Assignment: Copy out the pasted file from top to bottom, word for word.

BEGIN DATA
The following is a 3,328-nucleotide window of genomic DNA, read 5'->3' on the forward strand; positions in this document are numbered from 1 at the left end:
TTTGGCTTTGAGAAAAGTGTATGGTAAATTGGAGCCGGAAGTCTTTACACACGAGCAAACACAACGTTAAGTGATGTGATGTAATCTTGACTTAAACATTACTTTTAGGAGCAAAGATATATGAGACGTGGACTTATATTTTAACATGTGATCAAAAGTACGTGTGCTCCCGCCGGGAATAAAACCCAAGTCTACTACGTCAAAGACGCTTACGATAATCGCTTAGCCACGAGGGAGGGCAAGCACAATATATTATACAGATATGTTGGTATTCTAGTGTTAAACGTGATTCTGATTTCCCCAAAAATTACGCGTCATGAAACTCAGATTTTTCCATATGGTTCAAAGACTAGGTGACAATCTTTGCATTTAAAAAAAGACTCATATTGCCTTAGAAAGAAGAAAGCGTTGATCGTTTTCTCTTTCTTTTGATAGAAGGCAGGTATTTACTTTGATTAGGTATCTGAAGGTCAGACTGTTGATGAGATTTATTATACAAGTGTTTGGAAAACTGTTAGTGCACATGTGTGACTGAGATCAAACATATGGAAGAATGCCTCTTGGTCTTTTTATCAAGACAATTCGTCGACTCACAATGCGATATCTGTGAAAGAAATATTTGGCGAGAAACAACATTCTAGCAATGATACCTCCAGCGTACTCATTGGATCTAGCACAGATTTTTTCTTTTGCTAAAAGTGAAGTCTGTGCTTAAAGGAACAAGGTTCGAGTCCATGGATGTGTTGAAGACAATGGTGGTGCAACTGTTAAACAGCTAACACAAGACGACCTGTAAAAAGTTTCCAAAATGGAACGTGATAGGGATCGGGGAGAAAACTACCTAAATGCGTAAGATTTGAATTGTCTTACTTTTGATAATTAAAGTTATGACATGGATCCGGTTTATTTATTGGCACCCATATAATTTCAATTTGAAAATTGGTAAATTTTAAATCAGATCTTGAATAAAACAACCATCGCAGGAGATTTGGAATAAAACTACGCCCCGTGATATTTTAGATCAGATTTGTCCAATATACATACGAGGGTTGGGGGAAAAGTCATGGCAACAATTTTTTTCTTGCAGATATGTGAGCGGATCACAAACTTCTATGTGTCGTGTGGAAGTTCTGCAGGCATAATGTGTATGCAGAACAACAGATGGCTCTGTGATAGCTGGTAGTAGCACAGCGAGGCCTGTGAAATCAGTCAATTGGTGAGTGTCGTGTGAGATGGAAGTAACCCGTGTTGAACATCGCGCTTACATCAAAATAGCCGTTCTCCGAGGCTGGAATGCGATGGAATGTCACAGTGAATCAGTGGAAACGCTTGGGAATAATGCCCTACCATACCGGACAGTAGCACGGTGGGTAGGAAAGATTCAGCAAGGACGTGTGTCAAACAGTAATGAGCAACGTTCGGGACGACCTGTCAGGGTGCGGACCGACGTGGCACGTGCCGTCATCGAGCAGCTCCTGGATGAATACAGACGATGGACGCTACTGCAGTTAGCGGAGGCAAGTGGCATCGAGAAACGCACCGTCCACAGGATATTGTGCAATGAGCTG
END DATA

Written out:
The following is a 3,328-nucleotide window of genomic DNA, read 5'->3' on the forward strand; positions in this document are numbered from 1 at the left end:
TTTGGCTTTGAGAAAAGTGTATGGTAAATTGGAGCCGGAAGTCTTTACACACGAGCAAACACAACGTTAAGTGATGTGATGTAATCTTGACTTAAACATTACTTTTAGGAGCAAAGATATATGAGACGTGGACTTATATTTTAACATGTGATCAAAAGTACGTGTGCTCCCGCCGGGAATAAAACCCAAGTCTACTACGTCAAAGACGCTTACGATAATCGCTTAGCCACGAGGGAGGGCAAGCACAATATATTATACAGATATGTTGGTATTCTAGTGTTAAACGTGATTCTGATTTCCCCAAAAATTACGCGTCATGAAACTCAGATTTTTCCATATGGTTCAAAGACTAGGTGACAATCTTTGCATTTAAAAAAAGACTCATATTGCCTTAGAAAGAAGAAAGCGTTGATCGTTTTCTCTTTCTTTTGATAGAAGGCAGGTATTTACTTTGATTAGGTATCTGAAGGTCAGACTGTTGATGAGATTTATTATACAAGTGTTTGGAAAACTGTTAGTGCACATGTGTGACTGAGATCAAACATATGGAAGAATGCCTCTTGGTCTTTTTATCAAGACAATTCGTCGACTCACAATGCGATATCTGTGAAAGAAATATTTGGCGAGAAACAACATTCTAGCAATGATACCTCCAGCGTACTCATTGGATCTAGCACAGATTTTTTCTTTTGCTAAAAGTGAAGTCTGTGCTTAAAGGAACAAGGTTCGAGTCCATGGATGTGTTGAAGACAATGGTGGTGCAACTGTTAAACAGCTAACACAAGACGACCTGTAAAAAGTTTCCAAAATGGAACGTGATAGGGATCGGGGAGAAAACTACCTAAATGCGTAAGATTTGAATTGTCTTACTTTTGATAATTAAAGTTATGACATGGATCCGGTTTATTTATTGGCACCCATATAATTTCAATTTGAAAATTGGTAAATTTTAAATCAGATCTTGAATAAAACAACCATCGCAGGAGATTTGGAATAAAACTACGCCCCGTGATATTTTAGATCAGATTTGTCCAATATACATACGAGGGTTGGGGGAAAAGTCATGGCAACAATTTTTTTCTTGCAGATATGTGAGCGGATCACAAACTTCTATGTGTCGTGTGGAAGTTCTGCAGGCATAATGTGTATGCAGAACAACAGATGGCTCTGTGATAGCTGGTAGTAGCACAGCGAGGCCTGTGAAATCAGTCAATTGGTGAGTGTCGTGTGAGATGGAAGTAACCCGTGTTGAACATCGCGCTTACATCAAAATAGCCGTTCTCCGAGGCTGGAATGCGATGGAATGTCACAGTGAATCAGTGGAAACGCTTGGGAATAATGCCCTACCATACCGGACAGTAGCACGGTGGGTAGGAAAGATTCAGCAAGGACGTGTGTCAAACAGTAATGAGCAACGTTCGGGACGACCTGTCAGGGTGCGGACCGACGTGGCACGTGCCGTCATCGAGCAGCTCCTGGATGAATACAGACGATGGACGCTACTGCAGTTAGCGGAGGCAAGTGGCATCGAGAAACGCACCGTCCACAGGATATTGTGCAATGAGCTG